Each platoon will use column formation to get to the objectives as quickly as possible, using road movement where ever possible. Once the objectives are reached, the platoons will be further split with two tanks serving as static defenders on overwatch and the other two tanks used for movement and counterattack against any NATO attempts to reach the objectives.

Although the NATO forces will have the high ground with three big hills near their start area, it would be an extremely bad idea to just rush up our M60s on to the hillsides and try to blast away at the oncoming Soviet tanks. There is plenty of time for the Soviets to get their T-72s into overwatch before the M60s get to the top of the hills and they will be easy targets for the Red Army gunners.

The NATO player decides to focus on seizing the two bridges and any other objectives of opportunity. The rest of his VPs will be gained by destroying Soviet tanks. One team of two platoons will go for the objectives. The other two platoons will be used to maneuver and destroy targets of opportunity. The aim is to use cover, concealment, and quick maneuver between his platoons to keep the Soviets off-balance.  The cluster of woods hexes on the south side of the river on the left side of the map look like very good cover. The town on the south side of the river also looks like a good place to fire at Soviets from close range.

Force Comparison

NATO gets 15 x M-60 tanks while the Soviets have 13x T-72AV tanks. Both sides are pretty evenly matched but it still bears a good look at the differences between the actual tanks themselves.

The most important thing for the NATO player to remember is that M60s should definitely not be treated like M1 Abrams tanks! The M60s have several disadvantages. They are slower than the T-72 tanks (5 offroad MPs versus the T-72's 7 OR MPs). They have a weaker gun (105mm vs. 125mm) and less armor (48 Front Armor vs. T-72's 85 Front Armor). Point for point, the M60 is inferior to the T-72AV on an individual level but working as a team and under good command, the M60s should be a very good match against the Soviet tanks.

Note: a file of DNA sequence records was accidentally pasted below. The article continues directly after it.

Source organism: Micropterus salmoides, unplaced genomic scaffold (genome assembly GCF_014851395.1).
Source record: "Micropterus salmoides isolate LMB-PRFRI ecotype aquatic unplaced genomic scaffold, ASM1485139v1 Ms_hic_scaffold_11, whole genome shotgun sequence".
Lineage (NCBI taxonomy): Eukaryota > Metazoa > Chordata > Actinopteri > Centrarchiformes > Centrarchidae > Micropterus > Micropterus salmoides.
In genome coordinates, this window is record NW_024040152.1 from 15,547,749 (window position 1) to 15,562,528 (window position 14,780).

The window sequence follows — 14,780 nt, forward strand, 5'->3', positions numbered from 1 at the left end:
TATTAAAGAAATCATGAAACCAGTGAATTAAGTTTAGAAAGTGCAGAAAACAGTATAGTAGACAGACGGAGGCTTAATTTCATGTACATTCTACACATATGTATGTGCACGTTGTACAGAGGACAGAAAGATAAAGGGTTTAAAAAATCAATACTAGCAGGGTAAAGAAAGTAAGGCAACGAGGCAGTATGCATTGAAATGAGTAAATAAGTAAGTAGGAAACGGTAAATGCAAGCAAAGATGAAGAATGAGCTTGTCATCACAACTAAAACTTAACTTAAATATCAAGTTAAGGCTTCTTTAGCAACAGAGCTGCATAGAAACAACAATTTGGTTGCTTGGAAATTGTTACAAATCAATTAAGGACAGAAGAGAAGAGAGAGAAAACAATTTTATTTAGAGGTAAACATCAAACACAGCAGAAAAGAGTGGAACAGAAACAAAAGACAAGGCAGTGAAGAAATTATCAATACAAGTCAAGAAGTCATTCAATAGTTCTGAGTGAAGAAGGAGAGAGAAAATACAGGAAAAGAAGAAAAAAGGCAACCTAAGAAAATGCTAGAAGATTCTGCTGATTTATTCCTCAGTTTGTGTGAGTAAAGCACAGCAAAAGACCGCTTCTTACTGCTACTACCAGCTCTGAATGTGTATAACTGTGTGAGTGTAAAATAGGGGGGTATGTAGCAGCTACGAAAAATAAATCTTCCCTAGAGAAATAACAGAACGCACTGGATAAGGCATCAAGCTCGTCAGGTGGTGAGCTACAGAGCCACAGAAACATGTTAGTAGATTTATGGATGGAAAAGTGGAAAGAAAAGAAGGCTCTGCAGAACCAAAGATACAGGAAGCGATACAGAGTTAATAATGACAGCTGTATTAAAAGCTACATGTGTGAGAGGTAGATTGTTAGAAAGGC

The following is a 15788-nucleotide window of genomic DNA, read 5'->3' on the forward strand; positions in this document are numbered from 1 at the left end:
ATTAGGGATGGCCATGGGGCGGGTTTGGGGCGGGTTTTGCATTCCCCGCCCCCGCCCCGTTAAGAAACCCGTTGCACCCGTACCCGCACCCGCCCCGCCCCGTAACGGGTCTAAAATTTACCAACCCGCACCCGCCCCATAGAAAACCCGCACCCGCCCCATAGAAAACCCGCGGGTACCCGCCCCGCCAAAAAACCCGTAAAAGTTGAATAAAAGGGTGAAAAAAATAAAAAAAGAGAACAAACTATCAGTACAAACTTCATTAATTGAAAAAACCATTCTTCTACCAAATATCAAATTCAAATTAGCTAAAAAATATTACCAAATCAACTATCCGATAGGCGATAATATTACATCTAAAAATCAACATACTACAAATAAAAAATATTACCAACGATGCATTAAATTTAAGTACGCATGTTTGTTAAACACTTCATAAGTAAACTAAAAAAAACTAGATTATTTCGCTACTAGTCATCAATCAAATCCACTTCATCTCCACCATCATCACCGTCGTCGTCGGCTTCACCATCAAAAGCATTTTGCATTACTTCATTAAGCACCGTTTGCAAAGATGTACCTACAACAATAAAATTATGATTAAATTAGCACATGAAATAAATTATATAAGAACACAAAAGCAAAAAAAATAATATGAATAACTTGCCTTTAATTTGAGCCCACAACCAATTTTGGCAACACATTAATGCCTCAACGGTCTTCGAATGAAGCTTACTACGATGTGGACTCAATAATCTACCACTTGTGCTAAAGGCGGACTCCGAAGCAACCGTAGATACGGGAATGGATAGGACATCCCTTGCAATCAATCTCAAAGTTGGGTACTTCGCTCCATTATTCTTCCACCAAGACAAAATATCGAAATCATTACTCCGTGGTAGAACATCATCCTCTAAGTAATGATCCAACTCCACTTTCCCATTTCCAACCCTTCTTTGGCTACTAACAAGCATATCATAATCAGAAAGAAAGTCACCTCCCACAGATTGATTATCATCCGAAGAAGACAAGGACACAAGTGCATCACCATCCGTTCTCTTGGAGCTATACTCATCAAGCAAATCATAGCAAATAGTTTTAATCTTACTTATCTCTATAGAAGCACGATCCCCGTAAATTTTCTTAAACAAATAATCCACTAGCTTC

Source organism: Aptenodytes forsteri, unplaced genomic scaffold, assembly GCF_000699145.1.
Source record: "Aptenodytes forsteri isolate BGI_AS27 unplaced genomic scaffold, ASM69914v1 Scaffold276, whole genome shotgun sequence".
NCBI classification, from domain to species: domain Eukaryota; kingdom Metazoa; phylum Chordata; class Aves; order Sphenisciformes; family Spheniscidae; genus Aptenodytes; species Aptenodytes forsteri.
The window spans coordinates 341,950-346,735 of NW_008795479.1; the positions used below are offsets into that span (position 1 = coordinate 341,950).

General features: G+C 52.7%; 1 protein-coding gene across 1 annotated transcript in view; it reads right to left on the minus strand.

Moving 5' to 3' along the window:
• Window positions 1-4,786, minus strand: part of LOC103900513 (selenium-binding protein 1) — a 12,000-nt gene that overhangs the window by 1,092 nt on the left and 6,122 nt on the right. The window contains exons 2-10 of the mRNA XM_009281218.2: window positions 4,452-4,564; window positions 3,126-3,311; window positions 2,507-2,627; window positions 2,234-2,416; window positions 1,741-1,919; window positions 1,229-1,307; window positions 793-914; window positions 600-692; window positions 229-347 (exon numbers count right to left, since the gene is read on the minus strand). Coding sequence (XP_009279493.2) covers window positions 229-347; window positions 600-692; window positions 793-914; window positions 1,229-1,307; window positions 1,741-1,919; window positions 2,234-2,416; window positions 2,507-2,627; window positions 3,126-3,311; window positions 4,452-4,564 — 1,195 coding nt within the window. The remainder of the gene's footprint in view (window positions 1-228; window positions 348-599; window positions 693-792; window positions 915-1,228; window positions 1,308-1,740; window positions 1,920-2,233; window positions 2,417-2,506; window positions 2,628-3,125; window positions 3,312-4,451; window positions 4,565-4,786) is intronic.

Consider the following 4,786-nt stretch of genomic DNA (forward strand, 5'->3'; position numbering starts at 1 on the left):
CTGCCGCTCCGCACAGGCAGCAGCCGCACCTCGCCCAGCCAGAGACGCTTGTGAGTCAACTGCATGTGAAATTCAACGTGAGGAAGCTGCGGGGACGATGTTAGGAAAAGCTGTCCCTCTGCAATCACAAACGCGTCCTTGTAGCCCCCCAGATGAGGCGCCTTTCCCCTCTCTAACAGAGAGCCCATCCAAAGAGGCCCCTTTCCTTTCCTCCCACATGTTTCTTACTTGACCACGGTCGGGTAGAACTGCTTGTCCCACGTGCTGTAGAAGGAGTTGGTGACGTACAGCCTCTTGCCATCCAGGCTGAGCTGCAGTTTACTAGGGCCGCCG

Before I get into the replay, I should mention how the game plays for those who have never tried it before. Each turn has several distinct phases. The first phase is the Spotting Phase. Basically, players figure out which units begin the turn spotted. After that is the Command Phase where both players secretly allocate orders to all of their units on the map. In the Initiative Phase, both players roll for initiative for the turn and then the Direct Fire phase begins. The first player fires all of his units that have a Fire (or Short Halt) command and then the Second player does so with all his tanks. After that, units on Overwatch can fire at spotted enemy units that have fired. Next is the Movement Phase and the First player moves units with a Move or Short Halt order followed by the Second player who does the same. Finally, in the Adjustment Phase, we do all of our book keeping by removing and adjusting counters, etc. It's all shockingly simple and it works really well.


The Soviets set up on two roads on the north side of the map. Team Red-1 will seize I5 while Red-2 will grab V7. Red-3 will take the ford at D8.

The Americans also set up on the roads and split into two teams of two tank platoons each. One team (Team Blue-A) is on the east side of the map and one team (Team Blue-B) is the west side. Blue-A will attempt to take I5 while Blue-B is a tank-killer force that will use the woods and town to conceal their movement in an attempt to surprise any nearby Soviets and kill them.

You'll note I've marked the locations of Command Vehicles. I'm playing the Basic rules here where command rules are not used. I have no idea really what to do with these guys so I've decided that they will just sort of hang back from the fighting and try to spot enemy units. If things start going badly enough, they'll jump in the fray.

Turn 1:

Initiative: NATO
First Player: Soviets
Second Player: NATO

The Soviets move their tanks out towards their objectives while NATO jockeys its forces into position. Team Blue-A advances down the road and hooks left behind the cover of the woods to the north. Two M60 Pattons remain in hex 7L5 to shoot next turn at the Soviet tanks from Red-1 moving west down the road in 2S7.  Team Blue-B advances north towards the string of woods from W1 to Z1.

Turn 2:

The T-72s from Red 1 and Red 2 are spotted by the M60s from Team Blue-A in 7L5 and 7I2. Everyone else is still hidden.

Red 1 splits its commands between Move and Fire while Red 2 does the same. Red 3 will just move up and grab control of the ford in D8.

The M60 tanks from Team Blue-A in 2L5 and 7I2  will perform a Short Halt Fire while the other 3 tanks in H2 will move up and get into position to fire for next turn.  Meanwhile Team Blue-B will move straight towards the Woods to the north.

Soviets roll initiative and decide to be the First Player for the turn.